Boris Sieverts is a travel guide. He studied at the Düsseldorf Art Academy and went on to work as a shepherd and in several architectural offices in Cologne and Bonn. Since 1997 he has been guiding locals and tourists through the grey areas of our conurbations with his Büro für Städtereisen. In doing so, he uses sophisticated spatial sequences to create scenic connections for environments that are otherwise considered extremely disparate. In addition to the touristic character of the trips, the office uses his findings to develop visions and further interpretations of the explored environments and feeds these into spatial planning and the cultural sector. 

Boris Sieverts also deals with numerous urban development topics and is present as an artist in public spaces. He is particularly interested in activating and involving city dwellers in dealing with the issues that affect them. He holds teaching assignments in Nantes, Leipzig, Kassel, Portland, Maastricht, Hamburg, Cologne, among others and has shown his work in individual as well as collective exhibitions in Germany, France, Sweden and the USA. Boris Sieverts lives in Cologne and is a founding member of the Metropolitan Trails Academy, an association of European urban walkers, which has set itself the task of promoting and establishing systematic walking in the city as a cross-sectional discipline for subjects as diverse as urban and landscape planning, sociology, participatory culture and territorial administration.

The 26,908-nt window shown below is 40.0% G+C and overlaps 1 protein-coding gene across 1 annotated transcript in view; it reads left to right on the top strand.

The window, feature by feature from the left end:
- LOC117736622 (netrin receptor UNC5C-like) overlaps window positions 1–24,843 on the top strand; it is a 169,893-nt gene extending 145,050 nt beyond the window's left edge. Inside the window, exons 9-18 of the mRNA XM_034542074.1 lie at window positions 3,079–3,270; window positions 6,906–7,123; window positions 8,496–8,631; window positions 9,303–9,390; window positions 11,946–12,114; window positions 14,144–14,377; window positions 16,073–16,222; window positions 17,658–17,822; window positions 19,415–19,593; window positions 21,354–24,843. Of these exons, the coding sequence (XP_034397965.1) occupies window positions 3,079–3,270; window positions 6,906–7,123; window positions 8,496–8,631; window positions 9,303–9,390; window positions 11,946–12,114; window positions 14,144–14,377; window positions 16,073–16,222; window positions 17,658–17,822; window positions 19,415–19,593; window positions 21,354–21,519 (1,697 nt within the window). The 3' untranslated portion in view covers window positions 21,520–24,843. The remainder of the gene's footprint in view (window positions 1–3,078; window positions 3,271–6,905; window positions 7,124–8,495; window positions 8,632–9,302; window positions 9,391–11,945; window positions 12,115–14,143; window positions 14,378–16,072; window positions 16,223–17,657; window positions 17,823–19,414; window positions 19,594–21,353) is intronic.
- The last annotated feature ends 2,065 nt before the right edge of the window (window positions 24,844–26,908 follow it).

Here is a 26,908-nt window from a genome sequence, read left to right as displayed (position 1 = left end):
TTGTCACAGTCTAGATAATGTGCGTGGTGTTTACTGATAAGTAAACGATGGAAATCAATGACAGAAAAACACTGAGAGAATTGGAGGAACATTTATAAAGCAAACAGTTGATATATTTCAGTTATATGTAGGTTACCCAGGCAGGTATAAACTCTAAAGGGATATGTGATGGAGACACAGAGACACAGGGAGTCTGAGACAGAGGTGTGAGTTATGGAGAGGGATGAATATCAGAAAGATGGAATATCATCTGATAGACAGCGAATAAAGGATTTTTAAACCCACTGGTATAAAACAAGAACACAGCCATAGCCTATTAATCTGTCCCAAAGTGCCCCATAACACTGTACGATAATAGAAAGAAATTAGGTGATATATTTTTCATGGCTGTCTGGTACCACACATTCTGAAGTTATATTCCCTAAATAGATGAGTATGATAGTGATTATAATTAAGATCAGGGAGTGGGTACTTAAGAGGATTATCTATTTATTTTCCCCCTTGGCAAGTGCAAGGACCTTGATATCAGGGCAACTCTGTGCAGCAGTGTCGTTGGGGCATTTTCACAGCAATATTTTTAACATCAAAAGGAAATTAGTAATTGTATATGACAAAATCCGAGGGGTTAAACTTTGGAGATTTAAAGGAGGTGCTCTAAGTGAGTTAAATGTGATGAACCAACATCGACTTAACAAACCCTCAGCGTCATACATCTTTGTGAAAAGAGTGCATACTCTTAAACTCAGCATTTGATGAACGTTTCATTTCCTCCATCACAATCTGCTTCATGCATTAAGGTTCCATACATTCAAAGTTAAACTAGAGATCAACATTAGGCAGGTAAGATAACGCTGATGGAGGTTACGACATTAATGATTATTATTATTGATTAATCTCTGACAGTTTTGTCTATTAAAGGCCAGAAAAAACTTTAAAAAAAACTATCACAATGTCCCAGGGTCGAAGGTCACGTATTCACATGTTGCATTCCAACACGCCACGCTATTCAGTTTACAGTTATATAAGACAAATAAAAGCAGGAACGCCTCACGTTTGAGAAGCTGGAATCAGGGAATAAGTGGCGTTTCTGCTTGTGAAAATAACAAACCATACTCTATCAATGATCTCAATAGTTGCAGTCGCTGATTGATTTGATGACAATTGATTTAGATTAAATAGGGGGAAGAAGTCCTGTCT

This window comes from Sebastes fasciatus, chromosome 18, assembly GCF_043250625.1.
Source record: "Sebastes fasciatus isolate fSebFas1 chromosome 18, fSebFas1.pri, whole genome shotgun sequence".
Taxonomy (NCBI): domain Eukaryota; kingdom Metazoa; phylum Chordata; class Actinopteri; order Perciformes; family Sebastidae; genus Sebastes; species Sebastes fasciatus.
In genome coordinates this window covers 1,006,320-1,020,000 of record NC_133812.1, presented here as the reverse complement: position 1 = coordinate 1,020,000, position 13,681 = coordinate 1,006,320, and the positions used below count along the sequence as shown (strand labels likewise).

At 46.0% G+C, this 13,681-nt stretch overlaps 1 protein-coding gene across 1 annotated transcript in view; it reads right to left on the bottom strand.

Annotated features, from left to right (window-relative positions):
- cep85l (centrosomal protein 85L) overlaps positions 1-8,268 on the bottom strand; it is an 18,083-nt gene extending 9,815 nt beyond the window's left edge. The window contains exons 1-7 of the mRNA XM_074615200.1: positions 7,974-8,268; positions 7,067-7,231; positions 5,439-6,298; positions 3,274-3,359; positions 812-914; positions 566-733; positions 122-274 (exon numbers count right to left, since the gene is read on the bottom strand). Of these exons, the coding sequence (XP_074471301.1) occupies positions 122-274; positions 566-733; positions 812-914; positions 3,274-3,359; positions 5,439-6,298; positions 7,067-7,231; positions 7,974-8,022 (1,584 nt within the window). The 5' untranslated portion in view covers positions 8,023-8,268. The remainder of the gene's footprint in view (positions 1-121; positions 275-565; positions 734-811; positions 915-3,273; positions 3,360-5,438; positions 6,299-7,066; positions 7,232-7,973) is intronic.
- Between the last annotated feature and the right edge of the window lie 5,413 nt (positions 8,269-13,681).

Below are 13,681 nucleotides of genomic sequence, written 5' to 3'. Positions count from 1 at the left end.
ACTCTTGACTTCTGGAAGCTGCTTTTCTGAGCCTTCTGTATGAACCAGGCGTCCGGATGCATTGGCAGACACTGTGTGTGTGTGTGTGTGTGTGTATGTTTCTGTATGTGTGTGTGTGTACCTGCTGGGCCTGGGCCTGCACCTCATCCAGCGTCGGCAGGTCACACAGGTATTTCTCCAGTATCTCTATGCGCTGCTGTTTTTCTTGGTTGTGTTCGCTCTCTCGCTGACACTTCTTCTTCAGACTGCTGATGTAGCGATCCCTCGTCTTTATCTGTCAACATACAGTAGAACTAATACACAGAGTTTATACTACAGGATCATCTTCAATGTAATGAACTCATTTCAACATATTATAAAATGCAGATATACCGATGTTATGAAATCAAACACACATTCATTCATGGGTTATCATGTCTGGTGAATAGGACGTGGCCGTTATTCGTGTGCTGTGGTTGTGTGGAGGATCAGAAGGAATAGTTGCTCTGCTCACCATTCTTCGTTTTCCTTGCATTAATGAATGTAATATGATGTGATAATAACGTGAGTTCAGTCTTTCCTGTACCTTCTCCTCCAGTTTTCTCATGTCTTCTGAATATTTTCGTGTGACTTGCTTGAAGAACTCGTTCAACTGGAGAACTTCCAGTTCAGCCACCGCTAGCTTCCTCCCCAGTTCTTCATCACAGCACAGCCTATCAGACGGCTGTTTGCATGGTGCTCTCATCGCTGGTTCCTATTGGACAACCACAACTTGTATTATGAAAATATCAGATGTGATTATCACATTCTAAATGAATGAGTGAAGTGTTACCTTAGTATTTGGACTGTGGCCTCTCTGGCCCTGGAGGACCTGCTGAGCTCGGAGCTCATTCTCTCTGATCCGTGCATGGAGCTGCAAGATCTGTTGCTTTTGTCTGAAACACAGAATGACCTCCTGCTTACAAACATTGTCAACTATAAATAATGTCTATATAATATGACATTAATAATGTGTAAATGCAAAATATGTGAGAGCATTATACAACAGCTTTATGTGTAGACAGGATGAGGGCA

Lecture 25.10.2022:


Sweta Singh

Sweta Singh has submitted her Doctoral thesis at the Centre for Historical Studies, School of Social Sciences, Jawaharlal Nehru University, New Delhi, India in July 2018. Her PhD. thesis delves into Jewish diaspora of Cochin and various social, cultural and economic aspects related to the Jewish community. She has interned as a researcher with a Delhi based NGO that works on female infantcide and women empowerment. She specializes in Indian Medieval History. Her research interests include (but are not limited to) Maritime History, study of the Cochin (Malabar) Jewish Diaspora, Indian Ocean trade and community, Jewish History and Subaltern history etc.

Dietrich Soyez

Dietrich Soyez studierte Geographie und Romanistik an den Universitäten Bonn, Saarbrücken, Stockholm und Clermont-Ferrand. Im Jahre 1974 promovierte er in Glazialmorphologie an der Universität Stockholm. 1981 verfasste er seine wirtschafts-/industriegeographische Habilitation an der Universität Saarbrücken. Zu seinen zentralen wissenschaftlichen Interessen zählen umweltbezogene Wirtschaftsgeographie, Politische Geographie sowie Industriekultur/Industrietourismus. Von 1992–2007 hatte er den Lehrstuhl für Geographie am Geographischen Institut der Universität zu Köln inne. Gastprofessuren absolvierte er an der Université Laval (Québec), der Université Paris 10 (Nanterre), der Sun Yat-sen University (Guangzhou) sowie der German University of Technology Oman (Muscat). Von 1993–1995 war er Präsident der Gesellschaft für Kanada-Studien in deutschsprachigen Ländern/GKS und von 2008–2016 Vizepräsident/Erster Vizepräsident der International Geographical Union/Union Géographique Internationale (IGU/UGI).

Alexandra Staub